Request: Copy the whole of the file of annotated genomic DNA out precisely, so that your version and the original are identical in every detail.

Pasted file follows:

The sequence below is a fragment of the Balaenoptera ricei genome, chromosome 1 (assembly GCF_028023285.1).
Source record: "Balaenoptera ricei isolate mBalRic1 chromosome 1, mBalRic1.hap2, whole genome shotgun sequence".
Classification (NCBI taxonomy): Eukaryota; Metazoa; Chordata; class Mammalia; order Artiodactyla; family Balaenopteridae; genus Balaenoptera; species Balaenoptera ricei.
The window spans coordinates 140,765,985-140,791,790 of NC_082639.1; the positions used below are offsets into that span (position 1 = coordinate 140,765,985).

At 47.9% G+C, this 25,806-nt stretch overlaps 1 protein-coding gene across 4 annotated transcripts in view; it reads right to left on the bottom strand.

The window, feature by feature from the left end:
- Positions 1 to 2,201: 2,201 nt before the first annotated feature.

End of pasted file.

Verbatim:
The sequence below is a fragment of the Balaenoptera ricei genome, chromosome 1 (assembly GCF_028023285.1).
Source record: "Balaenoptera ricei isolate mBalRic1 chromosome 1, mBalRic1.hap2, whole genome shotgun sequence".
Classification (NCBI taxonomy): Eukaryota; Metazoa; Chordata; class Mammalia; order Artiodactyla; family Balaenopteridae; genus Balaenoptera; species Balaenoptera ricei.
The window spans coordinates 140,765,985-140,791,790 of NC_082639.1; the positions used below are offsets into that span (position 1 = coordinate 140,765,985).

At 47.9% G+C, this 25,806-nt stretch overlaps 1 protein-coding gene across 4 annotated transcripts in view; it reads right to left on the bottom strand.

The window, feature by feature from the left end:
- Positions 1 to 2,201: 2,201 nt before the first annotated feature.